Pictured: Panic as Russian residents injured by meteor

17:47 15 February 2013

A meteorite contrail is seen over Chelyabinsk. (AP Photo/Chelyabinsk.ru)

A meteorite contrail is seen over Chelyabinsk. (AP Photo/Chelyabinsk.ru)

A meteor was seen in the Russian sky before it exploded over the Ural Mountains with the power of an atomic bomb.

The meteorite contrail was seen over the vilage of Bolshoe Sidelnikovo (AP Photo/ Nadezhda Luchinina, E1.ru)The meteorite contrail was seen over the vilage of Bolshoe Sidelnikovo (AP Photo/ Nadezhda Luchinina, E1.ru)

Its sonic blasts shattered countless windows and injured nearly 1,000 people.

The spectacle deeply frightened many Russians, with some elderly women declaring that the world was coming to an end. Many of the injured were cut by flying glass as they flocked to windows to see what the source was for such an intense flash of light.

The meteor - estimated to be about 10 tons - entered the Earth’s atmosphere at a hypersonic speed of at least 54,000 kph (33,000 mph) and shattered into pieces about 30-50 kms (18-32 miles) above the ground, the Russian Academy of Sciences said.

Amateur video showed an object speeding across the sky about 9:20am local time, just after sunrise, leaving a thick white contrail and an intense flash.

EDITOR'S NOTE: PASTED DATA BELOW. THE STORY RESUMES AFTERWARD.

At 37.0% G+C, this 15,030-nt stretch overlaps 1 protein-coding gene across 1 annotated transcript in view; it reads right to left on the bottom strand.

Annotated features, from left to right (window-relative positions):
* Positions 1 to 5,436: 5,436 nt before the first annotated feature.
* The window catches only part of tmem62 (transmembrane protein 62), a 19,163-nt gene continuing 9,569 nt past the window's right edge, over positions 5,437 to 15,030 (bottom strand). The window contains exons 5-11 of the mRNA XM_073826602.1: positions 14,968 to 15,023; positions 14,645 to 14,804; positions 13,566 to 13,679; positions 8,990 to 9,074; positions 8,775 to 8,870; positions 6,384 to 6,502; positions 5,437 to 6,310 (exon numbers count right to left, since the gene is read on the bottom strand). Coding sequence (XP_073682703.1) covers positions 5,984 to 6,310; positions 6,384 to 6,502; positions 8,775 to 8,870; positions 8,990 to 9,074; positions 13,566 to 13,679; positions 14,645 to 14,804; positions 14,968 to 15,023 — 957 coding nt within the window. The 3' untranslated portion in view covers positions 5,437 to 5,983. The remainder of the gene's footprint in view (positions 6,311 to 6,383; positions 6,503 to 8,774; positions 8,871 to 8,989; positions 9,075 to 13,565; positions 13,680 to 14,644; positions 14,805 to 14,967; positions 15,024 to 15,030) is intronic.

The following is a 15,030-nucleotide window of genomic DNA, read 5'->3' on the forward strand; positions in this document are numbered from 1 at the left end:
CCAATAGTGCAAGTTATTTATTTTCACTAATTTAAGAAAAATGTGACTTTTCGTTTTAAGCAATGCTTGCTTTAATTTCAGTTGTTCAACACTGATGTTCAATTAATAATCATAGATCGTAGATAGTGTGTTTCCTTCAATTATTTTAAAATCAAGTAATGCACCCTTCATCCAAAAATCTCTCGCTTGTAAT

A frame grab made from a video done with a dashboard camera. (AP Photo/AP Video)A frame grab made from a video done with a dashboard camera. (AP Photo/AP Video)

“There was panic. People had no idea what was happening,” said Sergey Hametov, a resident of Chelyabinsk, a city of one million about 1,500 kms (930 miles) east of Moscow.

“We saw a big burst of light, then went outside to see what it was and we heard a really loud, thundering sound,” he said.

The meteor released several kilotons of energy above the region, the science academy said. The shockwave blew in an estimated 100,000 square metres of glass, according to city officials.

The meteor hit less than a day before Asteroid 2012 DA14 is to make the closest recorded pass of an asteroid to the Earth - about 17,150 miles (28,000 kms).

This photo was taken with a mobile phone camera. (AP Photo/Sergey Hametov)This photo was taken with a mobile phone camera. (AP Photo/Sergey Hametov)

The Interior Ministry said 985 people sought medical care after the shock wave and 44 of them were taken to hospital. Most of the injuries were caused by flying glass, it said.

There was no immediate word on any deaths or anyone struck by space fragments.

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